Chapter Seven

COVIDose: …But hey, I get it—call to action, do my part, join the pandemic fight—defeat the evil Crown wherever it may reign. Public health, social cohesion: It’s not about me and my disruptions, it’s about everybody’s life and death. Onwards, San Francisco through the lockdown—cooperation and collaboration and all that. Fortunately we have found a way to soldier on despite it all…REJOIN, go NOW


“I’s seein’ you, blood…”

“Uh-huh—have a great one, okay?”

“Great one? Look what how you did me!”

Determined to rootle back downtown, I was stuck tramping along Market Street with a late-morning cattle rush clogging the cavernous, spindly shaded pedway, up and down the block. In the process, I stumbled onto him…

Here was a tall, hulking lout in layered rags, spit and spittle through a broken brown grill. Calvin bulldozed along with twin full black Glad utility bags over each side of a battered Safeway shopping cart, wide as a dredging scow down the broad red brick sidewalk. He’d just steamed between a festooned Parisian style kiosk and several sun-starved acacia trees, slamming to a can-rattling halt directly in my path. Now this craziac starts lighting me up…just about kneecapping me right then and there. I quickly grasped that he had targeted me amid a busy biflow of main drag foot traffic, and was slowly getting a handle on why.

“Did to you? Me,” not knowing how bad off he was, or what he was on. “What did I do? ”

“You goddamn know what you did, shithook!”

Running hot and tattered as this guy was now, I could repicture Calvin Roe as the grinning, phonepole flyer plastered handyman whose plumbing misadventures had nearly flooded Delphoria’s ground floor flat. He came cheap and scrounged aftermarket parts, having no problemo working off he books on jobs that skirted proper building permits—which landlord, Marvin Rosener had found priced just about right back then.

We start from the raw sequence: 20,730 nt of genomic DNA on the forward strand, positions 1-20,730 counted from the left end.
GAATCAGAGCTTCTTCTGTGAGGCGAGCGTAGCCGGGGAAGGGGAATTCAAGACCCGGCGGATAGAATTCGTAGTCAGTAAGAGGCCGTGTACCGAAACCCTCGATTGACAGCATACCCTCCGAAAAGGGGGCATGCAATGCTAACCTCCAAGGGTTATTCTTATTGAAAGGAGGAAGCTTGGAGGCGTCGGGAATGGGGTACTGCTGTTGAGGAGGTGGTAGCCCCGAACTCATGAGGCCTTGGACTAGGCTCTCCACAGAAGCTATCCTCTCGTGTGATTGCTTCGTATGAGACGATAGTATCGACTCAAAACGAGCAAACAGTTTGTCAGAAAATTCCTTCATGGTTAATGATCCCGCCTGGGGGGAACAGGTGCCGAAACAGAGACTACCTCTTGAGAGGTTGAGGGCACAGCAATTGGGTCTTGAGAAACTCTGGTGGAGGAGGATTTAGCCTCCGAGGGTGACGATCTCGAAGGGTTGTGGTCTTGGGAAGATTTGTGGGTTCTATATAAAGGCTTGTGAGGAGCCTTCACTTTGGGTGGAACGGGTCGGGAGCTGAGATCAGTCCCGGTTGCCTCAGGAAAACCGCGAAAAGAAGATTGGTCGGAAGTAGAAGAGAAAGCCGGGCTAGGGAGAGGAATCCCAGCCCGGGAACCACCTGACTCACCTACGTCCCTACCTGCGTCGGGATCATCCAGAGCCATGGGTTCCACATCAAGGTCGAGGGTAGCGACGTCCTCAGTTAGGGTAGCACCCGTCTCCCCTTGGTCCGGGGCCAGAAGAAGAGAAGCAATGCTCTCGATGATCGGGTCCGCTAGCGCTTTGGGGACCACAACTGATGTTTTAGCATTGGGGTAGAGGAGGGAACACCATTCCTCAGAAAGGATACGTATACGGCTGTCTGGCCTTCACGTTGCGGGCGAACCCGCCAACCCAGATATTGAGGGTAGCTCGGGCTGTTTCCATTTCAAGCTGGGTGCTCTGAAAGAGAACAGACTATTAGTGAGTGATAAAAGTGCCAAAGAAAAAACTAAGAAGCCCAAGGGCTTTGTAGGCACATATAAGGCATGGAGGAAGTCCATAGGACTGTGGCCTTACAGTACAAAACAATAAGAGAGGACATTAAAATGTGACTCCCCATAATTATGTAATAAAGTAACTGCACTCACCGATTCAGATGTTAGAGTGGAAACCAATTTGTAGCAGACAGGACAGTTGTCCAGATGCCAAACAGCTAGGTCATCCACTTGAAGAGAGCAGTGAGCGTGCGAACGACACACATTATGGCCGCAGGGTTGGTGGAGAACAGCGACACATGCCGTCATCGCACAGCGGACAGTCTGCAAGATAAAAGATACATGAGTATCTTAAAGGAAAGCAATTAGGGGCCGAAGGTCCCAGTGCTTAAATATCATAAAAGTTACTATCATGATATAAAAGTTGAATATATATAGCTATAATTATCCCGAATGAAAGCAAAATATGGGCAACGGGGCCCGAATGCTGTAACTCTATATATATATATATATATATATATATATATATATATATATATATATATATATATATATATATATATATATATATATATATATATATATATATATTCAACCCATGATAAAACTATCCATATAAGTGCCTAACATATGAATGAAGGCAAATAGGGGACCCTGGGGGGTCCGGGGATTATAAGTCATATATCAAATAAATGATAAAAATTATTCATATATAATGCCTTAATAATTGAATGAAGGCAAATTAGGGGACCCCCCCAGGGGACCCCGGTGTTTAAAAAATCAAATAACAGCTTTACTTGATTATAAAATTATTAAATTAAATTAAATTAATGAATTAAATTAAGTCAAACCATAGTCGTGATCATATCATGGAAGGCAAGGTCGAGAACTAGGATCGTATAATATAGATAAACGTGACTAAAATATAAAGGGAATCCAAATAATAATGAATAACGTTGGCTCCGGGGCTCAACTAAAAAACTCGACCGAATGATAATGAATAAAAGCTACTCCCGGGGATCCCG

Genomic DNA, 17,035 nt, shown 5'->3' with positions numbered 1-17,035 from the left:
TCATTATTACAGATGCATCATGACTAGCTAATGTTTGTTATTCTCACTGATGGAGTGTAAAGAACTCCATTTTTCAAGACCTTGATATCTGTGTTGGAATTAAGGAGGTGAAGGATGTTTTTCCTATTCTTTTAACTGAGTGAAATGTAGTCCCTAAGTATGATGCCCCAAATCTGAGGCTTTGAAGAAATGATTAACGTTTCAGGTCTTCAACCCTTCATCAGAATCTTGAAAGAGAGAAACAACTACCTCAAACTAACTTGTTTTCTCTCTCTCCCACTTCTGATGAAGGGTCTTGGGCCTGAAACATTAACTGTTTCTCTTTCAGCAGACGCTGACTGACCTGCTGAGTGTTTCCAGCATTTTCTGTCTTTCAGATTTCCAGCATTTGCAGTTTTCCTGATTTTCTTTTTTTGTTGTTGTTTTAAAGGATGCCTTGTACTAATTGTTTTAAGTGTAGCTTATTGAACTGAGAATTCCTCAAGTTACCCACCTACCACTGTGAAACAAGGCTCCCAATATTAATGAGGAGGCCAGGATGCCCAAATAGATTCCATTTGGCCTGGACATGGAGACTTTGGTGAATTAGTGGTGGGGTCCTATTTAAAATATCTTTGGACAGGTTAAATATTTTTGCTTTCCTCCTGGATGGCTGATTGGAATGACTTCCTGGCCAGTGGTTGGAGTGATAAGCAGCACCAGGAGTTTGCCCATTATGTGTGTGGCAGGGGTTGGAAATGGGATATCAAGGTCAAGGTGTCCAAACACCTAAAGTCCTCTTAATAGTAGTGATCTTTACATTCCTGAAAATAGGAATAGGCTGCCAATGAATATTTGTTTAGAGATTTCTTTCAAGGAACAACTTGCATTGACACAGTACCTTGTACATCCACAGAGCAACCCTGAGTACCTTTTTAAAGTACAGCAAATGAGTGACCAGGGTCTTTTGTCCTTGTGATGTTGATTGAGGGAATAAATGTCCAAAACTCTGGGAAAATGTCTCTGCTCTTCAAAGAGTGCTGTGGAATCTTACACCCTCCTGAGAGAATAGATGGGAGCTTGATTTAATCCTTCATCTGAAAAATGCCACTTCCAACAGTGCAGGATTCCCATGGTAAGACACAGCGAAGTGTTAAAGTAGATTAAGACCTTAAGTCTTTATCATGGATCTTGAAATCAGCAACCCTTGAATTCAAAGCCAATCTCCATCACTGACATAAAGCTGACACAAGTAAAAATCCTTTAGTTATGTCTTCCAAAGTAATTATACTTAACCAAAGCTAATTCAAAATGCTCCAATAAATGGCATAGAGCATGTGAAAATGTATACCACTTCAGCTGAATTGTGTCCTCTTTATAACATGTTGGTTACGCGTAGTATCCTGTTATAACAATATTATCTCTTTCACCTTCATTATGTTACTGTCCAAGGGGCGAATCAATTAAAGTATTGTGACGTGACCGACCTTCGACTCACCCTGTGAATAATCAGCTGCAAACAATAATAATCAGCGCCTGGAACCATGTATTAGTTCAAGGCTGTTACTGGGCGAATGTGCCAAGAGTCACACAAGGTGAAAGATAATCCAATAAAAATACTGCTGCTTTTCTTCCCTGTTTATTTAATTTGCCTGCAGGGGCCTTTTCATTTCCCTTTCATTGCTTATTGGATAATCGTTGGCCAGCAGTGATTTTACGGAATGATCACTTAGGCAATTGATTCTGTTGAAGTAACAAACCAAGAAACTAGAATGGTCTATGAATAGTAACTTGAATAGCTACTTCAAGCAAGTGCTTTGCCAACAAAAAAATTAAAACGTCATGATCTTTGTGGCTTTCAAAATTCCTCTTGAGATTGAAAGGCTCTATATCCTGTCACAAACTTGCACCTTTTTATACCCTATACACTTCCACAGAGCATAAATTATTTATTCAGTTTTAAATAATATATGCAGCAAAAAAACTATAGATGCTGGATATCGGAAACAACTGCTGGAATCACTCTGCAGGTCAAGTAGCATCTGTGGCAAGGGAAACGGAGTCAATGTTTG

Still, this one-time unlicensed contractor’s long crack breaks fuzzed up his judgment and taskicity, to where he was no match for our leaking water heater, much less a clued-in city code inspector whom I’d inadvertently tipped off, who threatened to come down hard. But Marvin had methodically greased some palms—and the last I’d heard, Calvin had fled from his debts and immediate family to the Sawtooth wilds of Idaho. Yet here he was back before me again, likely just another drifting ember from the northern fires, much the worse for wear, rotted tobacco teeth and all.

“Oh, r-r-right,” I recalled sorely, though not wanting to dig this hole any deeper about now. But I didn’t dime him out, no matter what he says. “Hey, c’mon, moving on—fist bump, bro?”

            “Yah, fist your fuckin’ face! You dimed me out there, mudderfuggin’ ruined my life…”

“Wouldn’t be the first…” More or less an occupational hazard: So instead I dropped a crumpled George on him, and beat my sorry retreat between a hirsute bikinied woman dragging her personal belongings, and a hefty naked guy wrapped and twirling in his heavily soiled blankie like Jeff Epstein around a ‘Little Island’ massage table.

“…Yo, that coffee there for anybody?!”

“Sorry, Calvin, sort of…” I ducked over into a landmark portal, between its stone granite voluted balusters, under scrolled console moldings and a corbel balconette, through ornately baroque doors. The Hobart Building, Willis Polk’s 1914 classical revival masterwork, was reputedly thrown together in a mere eleven months—on an asymmetric polygonal site at the foot of Second Street. Yet fittingly, its 21-story sculpted terra cotta tower was The City’s second tallest at the time. Although now engulfed from all sides, Hobart was still standing historically tall. So with all due respect, I moved on, ducking like an oil-slick mallard inside…

“They’re just out there…”